Tuesday, September 24th, 2019
Watch how to apply the SaeboStretch in 1 minute.
The SaeboStretch has a dynamic handpiece that allows the fingers to move through flexion caused by postural changes, associated reactions, and increased tone. It then gradually repositions the fingers into extension. It includes three different handpieces that offer various grades of resistance. The SaeboStretch has comfortable non-slip cover and straps to keep fingers in the desired position, adjustable thumb system to allow for radial and palmar adduction/abduction, and special padding to help maintain the integrity of the palmer arch.
Tuesday, July 16th, 2019
I have been using Saebo equipment for approximately 5 years. First I used the SaeboStretch, secondly the SaeboFlex, followed by the SaeboGlove, and my newest product the SaeboStep.
Thursday, June 7th, 2018
Stroke is among the top three causes of death in the United States, but nothing comes close to stroke as the leading cause of long-term disability. After patients survive a stroke, their risk of having another stroke increases, along with their likelihood of suffering a serious disability as a result. However, medical and technological advances have made it easier to help patients cope and recover. Occupational therapy is an effective way to restore mobility and reduce future risks for stroke survivors.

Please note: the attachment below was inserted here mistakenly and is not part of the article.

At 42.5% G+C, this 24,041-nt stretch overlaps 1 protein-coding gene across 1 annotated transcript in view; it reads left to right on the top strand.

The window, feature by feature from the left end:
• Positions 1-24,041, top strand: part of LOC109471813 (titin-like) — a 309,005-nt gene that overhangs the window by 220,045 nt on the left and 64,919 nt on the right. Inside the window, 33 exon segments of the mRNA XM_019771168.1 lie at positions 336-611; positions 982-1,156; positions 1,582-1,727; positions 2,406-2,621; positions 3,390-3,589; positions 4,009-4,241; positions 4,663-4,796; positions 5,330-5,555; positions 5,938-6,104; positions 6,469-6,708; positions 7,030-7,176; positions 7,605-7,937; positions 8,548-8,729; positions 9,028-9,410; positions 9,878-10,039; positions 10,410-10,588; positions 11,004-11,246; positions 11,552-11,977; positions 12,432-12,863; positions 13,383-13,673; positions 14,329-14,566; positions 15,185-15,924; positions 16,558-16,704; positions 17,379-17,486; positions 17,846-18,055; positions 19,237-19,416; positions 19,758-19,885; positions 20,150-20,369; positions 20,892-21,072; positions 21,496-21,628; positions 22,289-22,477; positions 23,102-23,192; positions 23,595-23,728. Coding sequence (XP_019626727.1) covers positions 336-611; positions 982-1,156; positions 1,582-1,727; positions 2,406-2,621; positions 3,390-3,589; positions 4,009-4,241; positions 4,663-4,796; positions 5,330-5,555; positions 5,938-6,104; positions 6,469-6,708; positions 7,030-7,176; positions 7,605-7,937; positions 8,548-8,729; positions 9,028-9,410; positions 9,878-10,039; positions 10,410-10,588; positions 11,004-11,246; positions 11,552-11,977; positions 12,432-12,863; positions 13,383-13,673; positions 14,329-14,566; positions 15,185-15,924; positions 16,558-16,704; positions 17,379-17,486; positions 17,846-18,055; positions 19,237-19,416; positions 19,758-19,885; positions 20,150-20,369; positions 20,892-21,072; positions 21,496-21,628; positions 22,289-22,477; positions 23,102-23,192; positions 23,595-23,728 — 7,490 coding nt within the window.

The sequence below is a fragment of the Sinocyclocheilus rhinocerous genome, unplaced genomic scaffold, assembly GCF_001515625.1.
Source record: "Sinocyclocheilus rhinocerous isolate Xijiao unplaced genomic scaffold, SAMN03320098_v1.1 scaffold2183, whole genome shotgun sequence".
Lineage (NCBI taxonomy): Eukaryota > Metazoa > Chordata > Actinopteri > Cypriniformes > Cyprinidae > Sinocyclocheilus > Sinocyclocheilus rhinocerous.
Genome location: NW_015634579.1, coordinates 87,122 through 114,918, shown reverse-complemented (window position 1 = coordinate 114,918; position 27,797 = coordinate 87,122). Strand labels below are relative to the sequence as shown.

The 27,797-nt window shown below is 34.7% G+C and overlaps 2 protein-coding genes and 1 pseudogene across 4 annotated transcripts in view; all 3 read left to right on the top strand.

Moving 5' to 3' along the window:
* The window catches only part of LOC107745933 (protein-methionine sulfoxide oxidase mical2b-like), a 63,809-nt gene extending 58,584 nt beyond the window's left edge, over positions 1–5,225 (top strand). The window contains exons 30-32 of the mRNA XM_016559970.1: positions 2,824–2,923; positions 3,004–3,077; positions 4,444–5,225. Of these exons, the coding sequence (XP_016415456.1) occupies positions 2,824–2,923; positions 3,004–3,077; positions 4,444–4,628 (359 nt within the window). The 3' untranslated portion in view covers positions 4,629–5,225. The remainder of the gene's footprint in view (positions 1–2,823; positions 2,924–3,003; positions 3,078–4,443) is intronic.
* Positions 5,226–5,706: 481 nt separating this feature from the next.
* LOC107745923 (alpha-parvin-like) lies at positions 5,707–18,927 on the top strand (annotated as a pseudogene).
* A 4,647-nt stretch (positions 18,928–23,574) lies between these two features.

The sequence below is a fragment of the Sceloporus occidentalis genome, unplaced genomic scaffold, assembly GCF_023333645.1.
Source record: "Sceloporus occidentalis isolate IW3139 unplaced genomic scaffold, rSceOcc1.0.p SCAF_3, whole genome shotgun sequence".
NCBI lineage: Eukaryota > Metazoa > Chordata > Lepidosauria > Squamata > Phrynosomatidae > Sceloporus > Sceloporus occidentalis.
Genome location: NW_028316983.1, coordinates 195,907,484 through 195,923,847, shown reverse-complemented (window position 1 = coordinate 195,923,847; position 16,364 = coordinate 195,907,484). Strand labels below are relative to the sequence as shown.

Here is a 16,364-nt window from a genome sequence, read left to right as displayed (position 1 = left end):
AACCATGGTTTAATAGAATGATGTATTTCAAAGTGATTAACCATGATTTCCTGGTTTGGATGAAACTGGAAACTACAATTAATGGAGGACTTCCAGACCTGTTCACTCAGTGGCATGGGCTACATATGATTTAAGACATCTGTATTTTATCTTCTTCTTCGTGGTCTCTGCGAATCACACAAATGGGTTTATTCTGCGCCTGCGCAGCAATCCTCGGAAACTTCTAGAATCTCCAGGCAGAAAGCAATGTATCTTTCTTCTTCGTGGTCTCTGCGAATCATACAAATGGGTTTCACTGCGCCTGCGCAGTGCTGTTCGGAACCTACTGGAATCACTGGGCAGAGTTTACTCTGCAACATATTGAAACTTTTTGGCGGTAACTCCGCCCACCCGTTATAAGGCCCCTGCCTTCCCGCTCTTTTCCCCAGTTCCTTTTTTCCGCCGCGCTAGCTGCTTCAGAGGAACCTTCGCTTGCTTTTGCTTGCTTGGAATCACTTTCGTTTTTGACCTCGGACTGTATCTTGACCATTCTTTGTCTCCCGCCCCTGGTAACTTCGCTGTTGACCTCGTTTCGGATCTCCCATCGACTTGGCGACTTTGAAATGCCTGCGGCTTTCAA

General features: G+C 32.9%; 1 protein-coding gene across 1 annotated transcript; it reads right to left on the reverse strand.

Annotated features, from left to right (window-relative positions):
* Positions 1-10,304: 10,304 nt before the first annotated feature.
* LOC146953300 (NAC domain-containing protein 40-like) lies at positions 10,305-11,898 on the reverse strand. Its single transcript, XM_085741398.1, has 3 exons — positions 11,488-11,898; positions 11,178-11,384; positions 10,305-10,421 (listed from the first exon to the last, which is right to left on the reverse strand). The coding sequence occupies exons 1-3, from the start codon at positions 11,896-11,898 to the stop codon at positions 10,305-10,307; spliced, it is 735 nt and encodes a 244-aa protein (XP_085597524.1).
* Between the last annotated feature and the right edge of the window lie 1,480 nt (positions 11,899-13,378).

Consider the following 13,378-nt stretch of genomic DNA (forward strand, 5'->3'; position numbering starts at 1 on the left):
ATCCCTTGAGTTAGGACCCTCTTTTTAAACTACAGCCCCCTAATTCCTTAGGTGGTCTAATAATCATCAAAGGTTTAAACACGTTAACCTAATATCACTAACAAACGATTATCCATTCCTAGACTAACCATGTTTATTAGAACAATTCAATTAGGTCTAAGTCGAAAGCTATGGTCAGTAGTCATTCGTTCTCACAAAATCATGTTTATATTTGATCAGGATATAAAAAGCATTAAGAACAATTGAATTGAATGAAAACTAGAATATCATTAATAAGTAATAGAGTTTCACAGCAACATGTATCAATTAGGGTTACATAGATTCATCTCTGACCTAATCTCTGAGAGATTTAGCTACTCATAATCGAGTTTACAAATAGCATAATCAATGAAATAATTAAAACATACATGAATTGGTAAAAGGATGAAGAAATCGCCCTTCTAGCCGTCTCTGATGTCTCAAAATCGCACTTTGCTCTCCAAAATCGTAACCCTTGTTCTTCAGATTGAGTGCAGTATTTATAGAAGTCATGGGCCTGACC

Therapy for stroke survivors often involves “re-training” or reprogramming the brain after neurological damage. As we learn more about the relationship between the brain, muscles, and connective tissue, one stimulating innovation is emerging as a top tool for recovery. Today, many patients are relying on a stroke rehabilitation gloves & dynamic splints to reverse damage, restore mobility, and reduce pain after a stroke.
But how, exactly, does wearing these orthoses treat symptoms of stroke survivors? Truth is, there are many benefits for patients who incorporate a glove or a dynamic splint into their recovery process.
Friday, December 8th, 2017
Suffering a stroke is debilitating and scary, and survivors are often affected much longer than the stroke itself actually lasts. Many patients experience spasticity and contracture during their stroke recovery period. These ailments affect the muscles of the distressed wrist and hand within days of stroke recovery, which can lead to a painful and permanently clenched hand.